Episode 11

Published on:

8th Apr 2020

Lola Phoenix - Not your tour guide through the museum of oppression - 011

In this episode of Queers & Co., I’m joined by Lola Phoenix, a queer, non-binary disabled American living in the UK. Lola writes and produces a weekly advice column and podcast called Non-Monogamy Help as well as writing on social justice topics from gender to disability to poverty.

We chat about so much juicy stuff, including how labels and identifiers can help us to feel less alone, whether polyamory is a marginalised identity, the importance of taking the time to educate people without jumping down their throats, non-monogamy and creating a podcast and column on it, learning when to step away from an argument, death positivity and so much more!

If you haven't already, be sure to join our Facebook community to connect with other like-minded queer folks and allies.

Find out more about Gem Kennedy and Queers & Co.

Podcast Artwork by Gemma D’Souza


Find out more about Lola and their work here: Medium and About.Me

Non-Monogamy Help podcast and column

Follow on Lola on Twitter

Read Thirteen Mistakes People Make When Trying Polyamory

Sex Worker Advocacy and Resistance Movement (SWARM)

Email nonmonogamyhelp@gmail.com to submit a question to Lola on non-monogamy

Full Transcription

Gem: Hi Lola! How are you?

Lola: I'm pretty good. How are you?

Gem: Yeah, I'm good. Thank you. I'm really excited to have you here. Thanks for doing it.

Lola: Yeah, thank you for having me on.

Gem: So, it will be really great to start with—I think I always start with this actually. I make it sound like it's a new invention. It'll be great to start with just finding out a bit more about you and your various intersections.

Lola: Cool!  So yeah, my name is Lola. I am an American immigrant that relocated to the UK. And I'm going to be here for the foreseeable future (unless things change, and it gets a lot easier to immigrate somewhere else).

I identify as queer, autistic, and disabled in lots of other ways. I have a very rare and difficult disorder to deal with. I am also queer. And I grew up in a kind of—I would say it was mostly working class. But there were kind of weird things that made it a little bit middle class. I had middle class grandparents. But my parents were definitely working class/poor. So, there was a lot of mix-up with that.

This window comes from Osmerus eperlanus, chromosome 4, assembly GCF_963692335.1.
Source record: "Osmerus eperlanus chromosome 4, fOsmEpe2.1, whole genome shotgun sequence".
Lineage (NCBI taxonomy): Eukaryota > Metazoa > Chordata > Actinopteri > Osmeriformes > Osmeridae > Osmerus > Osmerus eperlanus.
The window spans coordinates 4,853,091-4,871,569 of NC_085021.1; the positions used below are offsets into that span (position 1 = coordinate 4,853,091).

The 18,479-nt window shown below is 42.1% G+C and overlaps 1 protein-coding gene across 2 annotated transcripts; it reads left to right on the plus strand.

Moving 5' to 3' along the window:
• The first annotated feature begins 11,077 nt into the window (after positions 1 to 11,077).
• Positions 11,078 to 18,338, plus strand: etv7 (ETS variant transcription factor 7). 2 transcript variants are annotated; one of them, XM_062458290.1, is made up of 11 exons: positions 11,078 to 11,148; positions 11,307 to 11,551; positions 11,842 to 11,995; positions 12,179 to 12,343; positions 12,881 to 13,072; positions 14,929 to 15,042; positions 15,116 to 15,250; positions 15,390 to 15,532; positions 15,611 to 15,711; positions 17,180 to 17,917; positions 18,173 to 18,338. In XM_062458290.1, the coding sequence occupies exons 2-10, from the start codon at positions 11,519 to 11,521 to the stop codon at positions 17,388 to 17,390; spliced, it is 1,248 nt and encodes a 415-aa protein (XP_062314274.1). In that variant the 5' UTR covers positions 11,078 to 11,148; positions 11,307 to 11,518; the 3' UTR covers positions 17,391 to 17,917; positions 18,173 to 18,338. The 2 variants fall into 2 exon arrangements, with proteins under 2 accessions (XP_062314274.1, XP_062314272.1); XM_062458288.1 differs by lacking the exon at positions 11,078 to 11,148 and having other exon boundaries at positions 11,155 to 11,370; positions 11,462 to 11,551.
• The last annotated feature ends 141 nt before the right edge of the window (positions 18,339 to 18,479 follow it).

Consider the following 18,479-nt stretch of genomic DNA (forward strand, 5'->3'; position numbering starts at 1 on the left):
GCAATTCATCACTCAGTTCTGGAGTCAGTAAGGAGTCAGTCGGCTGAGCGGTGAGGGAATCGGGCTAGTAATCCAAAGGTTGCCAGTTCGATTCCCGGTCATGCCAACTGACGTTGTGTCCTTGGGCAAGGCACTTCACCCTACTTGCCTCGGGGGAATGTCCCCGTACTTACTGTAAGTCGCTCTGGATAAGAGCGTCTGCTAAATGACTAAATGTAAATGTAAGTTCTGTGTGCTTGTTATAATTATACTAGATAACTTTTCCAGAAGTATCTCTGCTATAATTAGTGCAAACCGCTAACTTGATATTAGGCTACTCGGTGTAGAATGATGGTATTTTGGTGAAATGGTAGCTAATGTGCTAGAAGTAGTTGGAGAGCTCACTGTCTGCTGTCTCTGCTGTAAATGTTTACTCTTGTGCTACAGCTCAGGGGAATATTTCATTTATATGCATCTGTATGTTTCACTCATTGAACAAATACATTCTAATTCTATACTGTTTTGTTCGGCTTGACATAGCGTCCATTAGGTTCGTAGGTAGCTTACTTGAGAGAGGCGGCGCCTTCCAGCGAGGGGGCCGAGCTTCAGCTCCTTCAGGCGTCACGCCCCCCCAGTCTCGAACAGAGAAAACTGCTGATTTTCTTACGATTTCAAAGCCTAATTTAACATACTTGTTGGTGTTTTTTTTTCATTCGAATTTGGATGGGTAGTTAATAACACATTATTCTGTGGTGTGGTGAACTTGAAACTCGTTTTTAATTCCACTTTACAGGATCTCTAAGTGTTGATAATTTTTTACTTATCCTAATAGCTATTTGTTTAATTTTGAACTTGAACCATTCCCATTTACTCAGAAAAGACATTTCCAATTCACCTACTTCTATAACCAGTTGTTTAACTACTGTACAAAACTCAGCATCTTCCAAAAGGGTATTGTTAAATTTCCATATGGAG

I think that definitely kind of informs my experience. I'm also a bit on the ace spectrum. And that has had a lot of impact in terms of how I look at things. And yeah, I think that kind of covers most of my intersections.

I am white, so I'm privileged in that way. And I think, unlike the vast majority of my family, I have been to university. So I have also that aspect which has given me a lot of privilege in a lot of ways.

So yeah, that's kind of my background.

Gem: Amazing! Thank you. And there's lots to explore there. And I just wanted to, first of all, for anyone listening who isn't familiar with ace or being asexual, I wonder whether you'd be happy just to maybe explain a bit about what that looks like to you.

Lola: Sure! So for me, I roughly identify as demisexual. Demisexual means—and this is really hard for people to wrap their heads around. It means that I don't tend to be attracted to somebody without some type of emotional bond to them.

And most people would say, “Well, that's how everyone is.” But there's a difference between being willing to have sex with someone and actually being attracted to them. A lot of people will be sexually attracted to people that they don't necessarily know, that they just see, but they aren't necessarily willing to jump in the bed right away with them. But for me, I just don't feel attracted to people right away. It takes a long time for me to be sexually attracted to them.